Tasks: Calculations in Mathematica, calculating the emission pattern in and above thin dielectric slabs. Ideally to a) determine the exact orientation of a dipolar emitter and b) allowing an estimation on the exact collection efficiency.

If you like this project: Ilja Gerhardt

[1] L. Novotny and B. Hecht, Principles of Nano-optics, Chapter 10, Cambridge Uni. Press, 2008
[2] W. Lukosz and R. E. Kunz, JOSA, 67, 1615, 1977
[3] M. A. Lieb et al., JOSA B, 21, 6, 1210, 2004
[4] K. G. Lee et al., Nature Photonic, 5, 166, 2011

The usual scheme of detecting a single molecule is the detection of the Stokes shifted emission [1]. Commonly, optical long-pass filters are used for this task. Since a single molecule might also act as a single dipolar emitter, it also might be possible to detect a single molecule with two crossed polarizers and with an orientation with 45 degree out of the excitation wave. Experimentally, this has been performed at cryogenic conditions, where the optical properties of a single emitter are very good [2]. Here, a single molecule acts as a mode converter from the incident light towards the detected light. Earlier attempts at ambient conditions seem to have failed, since no high-NA objectives have been used [3].

We like to estimate the required extinction ratio and setup a simple single molecule experiment (basically a confocal microscope), which aims to detect single molecules without the need of any spectral filtering.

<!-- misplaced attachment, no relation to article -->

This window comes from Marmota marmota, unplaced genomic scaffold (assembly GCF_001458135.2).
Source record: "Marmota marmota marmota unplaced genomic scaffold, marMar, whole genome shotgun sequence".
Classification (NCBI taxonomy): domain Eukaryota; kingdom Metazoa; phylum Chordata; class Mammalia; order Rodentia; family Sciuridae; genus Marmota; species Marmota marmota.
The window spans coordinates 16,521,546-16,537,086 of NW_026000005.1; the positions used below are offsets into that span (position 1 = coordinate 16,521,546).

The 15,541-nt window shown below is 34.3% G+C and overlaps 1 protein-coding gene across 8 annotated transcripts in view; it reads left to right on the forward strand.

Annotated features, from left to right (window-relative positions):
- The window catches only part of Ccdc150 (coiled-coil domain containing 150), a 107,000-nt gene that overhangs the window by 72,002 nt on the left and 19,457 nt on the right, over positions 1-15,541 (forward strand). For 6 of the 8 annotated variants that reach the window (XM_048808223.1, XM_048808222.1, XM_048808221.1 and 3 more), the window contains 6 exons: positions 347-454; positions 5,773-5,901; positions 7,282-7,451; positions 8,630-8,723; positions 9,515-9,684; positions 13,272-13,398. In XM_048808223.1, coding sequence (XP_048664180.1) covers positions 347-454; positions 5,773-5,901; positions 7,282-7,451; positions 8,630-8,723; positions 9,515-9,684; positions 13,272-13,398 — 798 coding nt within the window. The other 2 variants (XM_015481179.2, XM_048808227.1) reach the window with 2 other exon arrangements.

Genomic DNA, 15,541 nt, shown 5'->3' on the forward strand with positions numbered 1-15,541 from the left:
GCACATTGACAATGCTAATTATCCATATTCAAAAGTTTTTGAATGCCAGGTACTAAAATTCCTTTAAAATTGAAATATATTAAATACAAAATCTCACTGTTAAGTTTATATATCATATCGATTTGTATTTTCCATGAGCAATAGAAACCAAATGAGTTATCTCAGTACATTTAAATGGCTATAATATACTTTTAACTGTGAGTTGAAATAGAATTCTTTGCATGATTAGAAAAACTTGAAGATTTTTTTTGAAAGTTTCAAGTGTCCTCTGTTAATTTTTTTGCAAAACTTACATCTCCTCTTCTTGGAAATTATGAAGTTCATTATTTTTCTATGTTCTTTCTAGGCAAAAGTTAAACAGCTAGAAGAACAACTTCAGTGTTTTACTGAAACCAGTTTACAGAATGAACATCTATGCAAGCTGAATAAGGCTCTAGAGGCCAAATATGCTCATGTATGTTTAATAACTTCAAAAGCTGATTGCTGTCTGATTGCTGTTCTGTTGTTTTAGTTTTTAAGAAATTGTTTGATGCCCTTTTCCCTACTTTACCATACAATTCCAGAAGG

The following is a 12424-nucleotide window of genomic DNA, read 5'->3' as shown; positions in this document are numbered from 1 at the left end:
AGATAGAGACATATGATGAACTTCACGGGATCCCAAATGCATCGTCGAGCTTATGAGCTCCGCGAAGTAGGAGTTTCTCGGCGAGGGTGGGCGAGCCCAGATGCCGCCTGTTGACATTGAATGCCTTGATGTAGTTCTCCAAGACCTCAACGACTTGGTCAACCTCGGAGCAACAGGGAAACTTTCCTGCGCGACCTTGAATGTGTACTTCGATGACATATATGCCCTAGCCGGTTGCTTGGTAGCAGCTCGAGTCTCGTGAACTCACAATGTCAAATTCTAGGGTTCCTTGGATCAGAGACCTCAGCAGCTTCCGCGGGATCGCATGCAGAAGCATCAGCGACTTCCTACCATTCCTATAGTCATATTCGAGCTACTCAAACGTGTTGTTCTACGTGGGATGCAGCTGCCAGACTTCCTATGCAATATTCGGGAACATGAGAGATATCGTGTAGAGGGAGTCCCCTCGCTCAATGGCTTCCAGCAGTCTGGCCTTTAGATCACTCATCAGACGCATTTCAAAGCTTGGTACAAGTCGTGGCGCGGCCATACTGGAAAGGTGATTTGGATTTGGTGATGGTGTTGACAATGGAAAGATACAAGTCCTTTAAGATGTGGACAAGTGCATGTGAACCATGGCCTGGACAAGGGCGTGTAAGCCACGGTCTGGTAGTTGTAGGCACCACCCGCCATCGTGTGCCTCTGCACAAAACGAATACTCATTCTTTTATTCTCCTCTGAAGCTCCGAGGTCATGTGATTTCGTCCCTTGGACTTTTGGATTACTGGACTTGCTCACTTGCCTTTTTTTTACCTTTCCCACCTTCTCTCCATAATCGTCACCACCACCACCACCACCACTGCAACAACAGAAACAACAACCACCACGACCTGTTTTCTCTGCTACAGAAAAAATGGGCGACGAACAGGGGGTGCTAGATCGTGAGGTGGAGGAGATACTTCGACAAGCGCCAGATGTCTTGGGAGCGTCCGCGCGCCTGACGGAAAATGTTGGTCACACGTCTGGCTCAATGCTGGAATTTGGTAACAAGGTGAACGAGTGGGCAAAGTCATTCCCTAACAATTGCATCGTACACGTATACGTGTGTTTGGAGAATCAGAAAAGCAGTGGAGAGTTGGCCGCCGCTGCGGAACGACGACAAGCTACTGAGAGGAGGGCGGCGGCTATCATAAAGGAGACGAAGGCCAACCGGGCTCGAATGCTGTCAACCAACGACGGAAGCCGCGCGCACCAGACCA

Tasks: Estimations to understand the requirements for this detection scheme. Setup and modification of an existing single molecule setup.

If you like this project: Ilja Gerhardt

[1] S. Weiss, Science, 283, 1676, 1999
[2] G. Wrigge, Nature Physics, 4, 60, 2008
[3] J. Hwang, Physical Review A, 73, 021802®, 2006

In extinction type experiments, the coherent scattering of a single emitter and the incident light are interfering destructively, such that the light is `swallowed' by the emitter. When the Poynting vector is plotted [1] (see also Fig. 1), one gets an intuitive insight in the path-way of light traveling towards the emitter and also one gets a `shadow' in the far-field [2]. Careful calculations [3,4] allow the estimation, that e.g. a single atom or molecule might perfectly reflect the light back to the source. These calculations were performed with a number of simplifications.

Since a couple of years, this kind of physics is also accessible in experiments [5,6]. We like to gain insight in the influencing parameters how to optimize the light-matter interaction on a nanoscopic scale.

Motivated students who are interested to join the Volkmer Lab in order to conduct scientific research for their thesis project are strongly encouraged to apply. Applicants should have a basic knowledge of ultrafast laser physics, nonlinear spectroscopy or quantum optics. A vital interest in macromolecular Biophysics is very helpful.
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Contact:
Dr. A. Volkmer